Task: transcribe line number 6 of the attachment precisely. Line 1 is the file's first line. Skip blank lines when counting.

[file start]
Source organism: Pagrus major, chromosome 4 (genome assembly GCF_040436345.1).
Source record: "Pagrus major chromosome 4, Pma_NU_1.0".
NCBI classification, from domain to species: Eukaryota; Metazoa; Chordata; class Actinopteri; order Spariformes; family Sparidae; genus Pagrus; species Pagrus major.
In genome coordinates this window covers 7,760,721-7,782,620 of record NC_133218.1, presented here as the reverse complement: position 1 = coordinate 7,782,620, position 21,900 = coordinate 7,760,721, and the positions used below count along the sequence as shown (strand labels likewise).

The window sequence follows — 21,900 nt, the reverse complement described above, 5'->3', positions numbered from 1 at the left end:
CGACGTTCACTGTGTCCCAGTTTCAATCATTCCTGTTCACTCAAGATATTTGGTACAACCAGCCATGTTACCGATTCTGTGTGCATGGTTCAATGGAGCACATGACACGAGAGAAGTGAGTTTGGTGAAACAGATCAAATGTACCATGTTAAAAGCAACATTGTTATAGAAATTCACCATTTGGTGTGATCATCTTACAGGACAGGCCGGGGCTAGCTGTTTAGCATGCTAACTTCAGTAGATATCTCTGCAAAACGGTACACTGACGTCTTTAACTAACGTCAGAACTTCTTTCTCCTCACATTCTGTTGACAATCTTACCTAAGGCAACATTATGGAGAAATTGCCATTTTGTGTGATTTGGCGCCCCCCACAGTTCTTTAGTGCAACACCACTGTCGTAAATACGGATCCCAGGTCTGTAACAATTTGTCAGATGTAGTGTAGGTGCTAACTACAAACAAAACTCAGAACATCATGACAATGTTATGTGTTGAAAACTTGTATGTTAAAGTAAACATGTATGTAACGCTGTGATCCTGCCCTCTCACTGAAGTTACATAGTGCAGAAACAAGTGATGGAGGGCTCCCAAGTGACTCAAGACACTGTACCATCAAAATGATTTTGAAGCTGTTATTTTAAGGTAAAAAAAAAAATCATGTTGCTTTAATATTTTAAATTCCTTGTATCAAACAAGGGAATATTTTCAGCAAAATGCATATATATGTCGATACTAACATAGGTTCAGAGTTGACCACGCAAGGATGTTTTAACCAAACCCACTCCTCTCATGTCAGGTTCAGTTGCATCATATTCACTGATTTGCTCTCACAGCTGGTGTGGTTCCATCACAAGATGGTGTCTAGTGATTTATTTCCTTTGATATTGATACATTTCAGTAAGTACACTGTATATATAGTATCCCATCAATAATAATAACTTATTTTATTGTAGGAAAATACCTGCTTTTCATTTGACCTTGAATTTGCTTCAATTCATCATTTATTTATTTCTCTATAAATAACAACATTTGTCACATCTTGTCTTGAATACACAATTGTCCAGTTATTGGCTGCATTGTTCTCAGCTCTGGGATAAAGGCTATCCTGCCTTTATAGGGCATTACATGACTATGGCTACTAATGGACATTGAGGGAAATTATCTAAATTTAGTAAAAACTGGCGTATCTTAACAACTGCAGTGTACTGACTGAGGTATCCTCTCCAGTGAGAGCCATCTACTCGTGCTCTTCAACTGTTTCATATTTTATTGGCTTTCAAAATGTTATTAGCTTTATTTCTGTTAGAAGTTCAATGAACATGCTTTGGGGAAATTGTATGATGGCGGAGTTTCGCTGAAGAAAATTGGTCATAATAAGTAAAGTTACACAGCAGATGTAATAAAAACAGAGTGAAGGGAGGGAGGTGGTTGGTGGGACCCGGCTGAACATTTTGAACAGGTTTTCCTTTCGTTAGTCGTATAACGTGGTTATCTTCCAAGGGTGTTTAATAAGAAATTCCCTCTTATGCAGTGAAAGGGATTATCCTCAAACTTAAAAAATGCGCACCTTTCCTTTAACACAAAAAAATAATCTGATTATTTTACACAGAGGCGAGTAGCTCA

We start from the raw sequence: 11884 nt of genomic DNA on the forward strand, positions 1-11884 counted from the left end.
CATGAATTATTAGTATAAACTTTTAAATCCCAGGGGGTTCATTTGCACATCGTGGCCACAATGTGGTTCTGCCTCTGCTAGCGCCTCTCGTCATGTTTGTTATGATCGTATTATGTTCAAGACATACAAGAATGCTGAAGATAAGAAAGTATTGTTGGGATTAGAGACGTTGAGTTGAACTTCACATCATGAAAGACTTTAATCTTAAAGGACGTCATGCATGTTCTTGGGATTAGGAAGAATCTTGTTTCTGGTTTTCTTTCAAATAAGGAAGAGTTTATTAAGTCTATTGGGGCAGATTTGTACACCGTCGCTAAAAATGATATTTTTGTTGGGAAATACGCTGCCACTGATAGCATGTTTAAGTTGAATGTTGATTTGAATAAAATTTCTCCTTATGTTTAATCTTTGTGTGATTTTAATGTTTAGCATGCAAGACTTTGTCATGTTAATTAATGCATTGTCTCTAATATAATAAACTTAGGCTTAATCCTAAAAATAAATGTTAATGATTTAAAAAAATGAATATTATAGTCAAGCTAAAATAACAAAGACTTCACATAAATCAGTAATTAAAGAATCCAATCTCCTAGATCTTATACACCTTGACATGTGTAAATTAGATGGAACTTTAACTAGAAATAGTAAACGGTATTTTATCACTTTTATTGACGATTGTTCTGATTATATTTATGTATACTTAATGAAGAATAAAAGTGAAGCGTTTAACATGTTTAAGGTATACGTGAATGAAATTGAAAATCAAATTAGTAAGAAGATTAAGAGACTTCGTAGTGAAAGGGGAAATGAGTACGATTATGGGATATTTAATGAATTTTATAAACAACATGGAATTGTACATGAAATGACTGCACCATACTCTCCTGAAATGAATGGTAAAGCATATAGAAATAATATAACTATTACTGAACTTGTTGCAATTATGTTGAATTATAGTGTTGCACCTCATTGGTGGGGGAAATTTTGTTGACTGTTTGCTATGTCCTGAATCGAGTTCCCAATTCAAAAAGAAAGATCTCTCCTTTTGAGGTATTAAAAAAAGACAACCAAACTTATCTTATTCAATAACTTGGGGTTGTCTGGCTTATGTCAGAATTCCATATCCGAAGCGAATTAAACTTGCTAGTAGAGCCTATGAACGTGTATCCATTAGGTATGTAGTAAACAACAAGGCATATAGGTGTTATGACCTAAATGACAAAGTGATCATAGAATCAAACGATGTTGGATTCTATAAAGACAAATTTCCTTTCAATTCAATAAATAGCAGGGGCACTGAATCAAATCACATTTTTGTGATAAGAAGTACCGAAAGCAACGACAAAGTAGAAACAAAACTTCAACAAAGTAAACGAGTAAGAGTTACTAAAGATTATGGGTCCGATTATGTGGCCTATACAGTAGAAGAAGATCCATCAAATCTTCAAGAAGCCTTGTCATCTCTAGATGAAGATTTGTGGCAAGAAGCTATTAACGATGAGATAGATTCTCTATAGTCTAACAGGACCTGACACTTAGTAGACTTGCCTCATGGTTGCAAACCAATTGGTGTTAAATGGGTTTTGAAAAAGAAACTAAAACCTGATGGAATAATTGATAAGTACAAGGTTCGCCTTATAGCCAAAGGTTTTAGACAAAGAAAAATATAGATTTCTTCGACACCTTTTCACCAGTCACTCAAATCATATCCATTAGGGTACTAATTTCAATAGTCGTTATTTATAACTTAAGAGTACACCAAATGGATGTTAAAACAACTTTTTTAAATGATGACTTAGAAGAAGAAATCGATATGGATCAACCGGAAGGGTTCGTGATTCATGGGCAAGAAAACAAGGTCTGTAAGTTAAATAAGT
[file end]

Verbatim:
CGACGTTCACTGTGTCCCAGTTTCAATCATTCCTGTTCACTCAAGATATTTGGTACAACCAGCCATGTTACCGATTCTGTGTGCATGGTTCAATGGAGCACATGACACGAGAGAAGTGAGTTTGGTGAAACAGATCAAATGTACCATGTTAAAAGCAACATTGTTATAGAAATTCACCATTTGGTGTGATCATCTTACAGGACAGGCCGGGGCTAGCTGTTTAGCATGCTAACTTCAGTAGATATCTCTGCAAAACGGTACACTGACGTCTTTAACTAACGTCAGAACTTCTTTCTCCTCACATTCTGTTGACAATCTTACCTAAGGCAACATTATGGAGAAATTGCCATTTTGTGTGATTTGGCGCCCCCCACAGTTCTTTAGTGCAACACCACTGTCGTAAATACGGATCCCAGGTCTGTAACAATTTGTCAGATGTAGTGTAGGTGCTAACTACAAACAAAACTCAGAACATCATGACAATGTTATGTGTTGAAAACTTGTATGTTAAAGTAAACATGTATGTAACGCTGTGATCCTGCCCTCTCACTGAAGTTACATAGTGCAGAAACAAGTGATGGAGGGCTCCCAAGTGACTCAAGACACTGTACCATCAAAATGATTTTGAAGCTGTTATTTTAAGGTAAAAAAAAAAATCATGTTGCTTTAATATTTTAAATTCCTTGTATCAAACAAGGGAATATTTTCAGCAAAATGCATATATATGTCGATACTAACATAGGTTCAGAGTTGACCACGCAAGGATGTTTTAACCAAACCCACTCCTCTCATGTCAGGTTCAGTTGCATCATATTCACTGATTTGCTCTCACAGCTGGTGTGGTTCCATCACAAGATGGTGTCTAGTGATTTATTTCCTTTGATATTGATACATTTCAGTAAGTACACTGTATATATAGTATCCCATCAATAATAATAACTTATTTTATTGTAGGAAAATACCTGCTTTTCATTTGACCTTGAATTTGCTTCAATTCATCATTTATTTATTTCTCTATAAATAACAACATTTGTCACATCTTGTCTTGAATACACAATTGTCCAGTTATTGGCTGCATTGTTCTCAGCTCTGGGATAAAGGCTATCCTGCCTTTATAGGGCATTACATGACTATGGCTACTAATGGACATTGAGGGAAATTATCTAAATTTAGTAAAAACTGGCGTATCTTAACAACTGCAGTGTACTGACTGAGGTATCCTCTCCAGTGAGAGCCATCTACTCGTGCTCTTCAACTGTTTCATATTTTATTGGCTTTCAAAATGTTATTAGCTTTATTTCTGTTAGAAGTTCAATGAACATGCTTTGGGGAAATTGTATGATGGCGGAGTTTCGCTGAAGAAAATTGGTCATAATAAGTAAAGTTACACAGCAGATGTAATAAAAACAGAGTGAAGGGAGGGAGGTGGTTGGTGGGACCCGGCTGAACATTTTGAACAGGTTTTCCTTTCGTTAGTCGTATAACGTGGTTATCTTCCAAGGGTGTTTAATAAGAAATTCCCTCTTATGCAGTGAAAGGGATTATCCTCAAACTTAAAAAATGCGCACCTTTCCTTTAACACAAAAAAATAATCTGATTATTTTACACAGAGGCGAGTAGCTCA